They don’t give you any choice ’cause they think that it’s treason

Here are some of things being said on the English radio station in Beijing:

“I feel that the government is like a mother, who has too many children to take care of.”
“This is a real step in right direction, for the transparency of the media.”
“Now the world sees how tough the Chinese can be.”
“This makes me so proud to be Chinese.”

I don’t know if this is the way that the Chinese-language media, but I’m assuming it is. (The second quotation was from the British guy on the station, and quite surprising, given that it tacitly acknowledges that the Chinese government hasn’t tolerated much transparency in the media in the past.)

About the post-Earthquake media here: There is a tone, bordering on the distasteful, of self-congratulatory praise at every turn. Every so often, there are people quoting rescue workers and even international diplomats heaping reams of praise on the Chinese government, and even in a few cases, the Communist Party itself. There hasn’t been any shortage of praise heaped on Premier Wen Jiabao, or President Hu Jintao, either, because they apparently visited the devastated area and met with victims and rescue workers. I keep remembering President Bush in similar circumstances, in particular his visits to New Orleans after Katrina or his visits to New York after 9/11. He received some praise and some criticism for his visits, and I think for my part, I disagree with those who said that he wasn’t showing enough sensitivity by waiting so long to come.

To my thinking, politicians should stay away from such areas. Politicians often only want to go to disaster areas to “share their pain” (a term that was actually used in praise of Hu Jintao in local media), and thus make themselves look good. But in reality, a politician visiting a disaster area is a distraction at best, and hampers rescue workers who now have to scramble to make all sorts of preparations in terms of security to make the visit possible. For all I know, Wen and Hu deserve all the praise in the world for their efforts, but this shouldn’t include the actual visits. And it should go without saying that the self-congratulatory “The-Chinese-Government-Is-Doing-Such-A-Good-Job!” stuff really needs to be toned down.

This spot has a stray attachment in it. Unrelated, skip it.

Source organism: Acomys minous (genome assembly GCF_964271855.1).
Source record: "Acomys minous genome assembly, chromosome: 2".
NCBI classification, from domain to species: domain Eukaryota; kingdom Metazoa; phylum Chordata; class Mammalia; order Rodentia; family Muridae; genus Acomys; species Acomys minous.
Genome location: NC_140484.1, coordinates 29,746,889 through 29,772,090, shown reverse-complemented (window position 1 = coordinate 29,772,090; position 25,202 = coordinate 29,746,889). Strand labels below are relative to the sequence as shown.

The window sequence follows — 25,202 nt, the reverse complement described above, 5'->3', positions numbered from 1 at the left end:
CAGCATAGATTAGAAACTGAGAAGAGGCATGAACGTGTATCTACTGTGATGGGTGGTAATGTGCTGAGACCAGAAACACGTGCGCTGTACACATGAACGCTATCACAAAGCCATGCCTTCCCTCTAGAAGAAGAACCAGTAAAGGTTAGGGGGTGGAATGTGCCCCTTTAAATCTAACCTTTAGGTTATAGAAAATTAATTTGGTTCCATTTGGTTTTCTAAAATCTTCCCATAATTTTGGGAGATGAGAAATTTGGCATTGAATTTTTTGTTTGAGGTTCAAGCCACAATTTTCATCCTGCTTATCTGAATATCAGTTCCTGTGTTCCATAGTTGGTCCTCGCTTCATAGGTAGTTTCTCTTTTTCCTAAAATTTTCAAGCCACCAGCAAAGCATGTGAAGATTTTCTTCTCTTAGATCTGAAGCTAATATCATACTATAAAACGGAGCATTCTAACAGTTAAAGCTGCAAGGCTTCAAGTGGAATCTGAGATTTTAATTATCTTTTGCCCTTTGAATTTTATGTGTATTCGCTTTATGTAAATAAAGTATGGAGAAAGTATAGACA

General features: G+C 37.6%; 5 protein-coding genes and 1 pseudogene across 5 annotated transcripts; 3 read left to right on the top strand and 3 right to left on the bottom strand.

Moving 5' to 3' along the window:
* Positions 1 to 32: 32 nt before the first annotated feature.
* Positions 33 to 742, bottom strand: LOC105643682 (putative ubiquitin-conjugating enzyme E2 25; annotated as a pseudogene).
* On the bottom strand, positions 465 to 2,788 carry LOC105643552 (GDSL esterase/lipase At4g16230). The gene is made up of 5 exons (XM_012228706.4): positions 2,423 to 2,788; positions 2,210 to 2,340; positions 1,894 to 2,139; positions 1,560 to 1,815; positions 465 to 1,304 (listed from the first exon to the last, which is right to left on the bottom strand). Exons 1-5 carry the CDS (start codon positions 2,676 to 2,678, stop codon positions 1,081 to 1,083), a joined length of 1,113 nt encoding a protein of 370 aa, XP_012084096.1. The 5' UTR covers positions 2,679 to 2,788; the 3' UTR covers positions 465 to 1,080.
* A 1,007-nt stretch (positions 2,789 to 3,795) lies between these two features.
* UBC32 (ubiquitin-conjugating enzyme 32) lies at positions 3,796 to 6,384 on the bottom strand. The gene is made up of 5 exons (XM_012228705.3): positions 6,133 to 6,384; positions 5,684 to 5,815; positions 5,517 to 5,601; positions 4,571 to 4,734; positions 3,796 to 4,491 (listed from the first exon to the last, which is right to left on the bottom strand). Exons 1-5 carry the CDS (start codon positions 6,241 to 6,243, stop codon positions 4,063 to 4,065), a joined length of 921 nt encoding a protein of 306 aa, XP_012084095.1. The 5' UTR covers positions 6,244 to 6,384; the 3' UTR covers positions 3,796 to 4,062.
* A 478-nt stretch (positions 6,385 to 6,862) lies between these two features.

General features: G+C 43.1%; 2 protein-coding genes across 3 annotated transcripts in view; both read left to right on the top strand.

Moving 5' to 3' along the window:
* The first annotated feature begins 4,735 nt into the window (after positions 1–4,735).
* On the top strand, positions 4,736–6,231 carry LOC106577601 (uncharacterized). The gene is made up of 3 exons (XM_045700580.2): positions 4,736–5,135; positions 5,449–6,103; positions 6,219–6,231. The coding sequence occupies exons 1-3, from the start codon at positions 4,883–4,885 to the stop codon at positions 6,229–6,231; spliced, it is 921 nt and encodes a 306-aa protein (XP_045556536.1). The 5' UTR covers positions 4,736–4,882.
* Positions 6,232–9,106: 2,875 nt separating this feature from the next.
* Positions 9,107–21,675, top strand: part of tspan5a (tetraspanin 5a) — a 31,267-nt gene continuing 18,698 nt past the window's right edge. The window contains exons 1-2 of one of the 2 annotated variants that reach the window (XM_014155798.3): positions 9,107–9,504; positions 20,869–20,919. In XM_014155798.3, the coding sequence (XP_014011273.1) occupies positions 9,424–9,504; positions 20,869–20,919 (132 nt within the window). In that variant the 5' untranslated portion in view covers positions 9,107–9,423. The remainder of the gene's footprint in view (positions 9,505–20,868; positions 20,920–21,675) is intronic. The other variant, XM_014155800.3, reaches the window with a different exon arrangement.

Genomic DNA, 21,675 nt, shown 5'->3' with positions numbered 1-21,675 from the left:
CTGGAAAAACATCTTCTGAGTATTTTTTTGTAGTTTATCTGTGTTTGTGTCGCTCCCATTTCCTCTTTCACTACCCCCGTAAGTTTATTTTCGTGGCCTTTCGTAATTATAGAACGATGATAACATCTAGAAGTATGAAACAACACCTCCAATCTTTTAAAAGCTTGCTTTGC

I thank you guys for opening up the media a tad here, letting international journalists there, and especially for at least acknowledging aid from the US, Japan, Russia, the UK, and others, but please, let your audience make its own judgments about the efficacy of rescue workers and the Chinese government. And while you’re at it, you might at least acknowledge the aid and condolences offered by the Taiwanese government and the Dalai Lama’s Tibetan Government-in-Exile. I appreciate that they haven’t been demonized lately, since the earthquake kind of pushed them out of the headlines. But at least acknowledging their generosity might be, well, generous of you.


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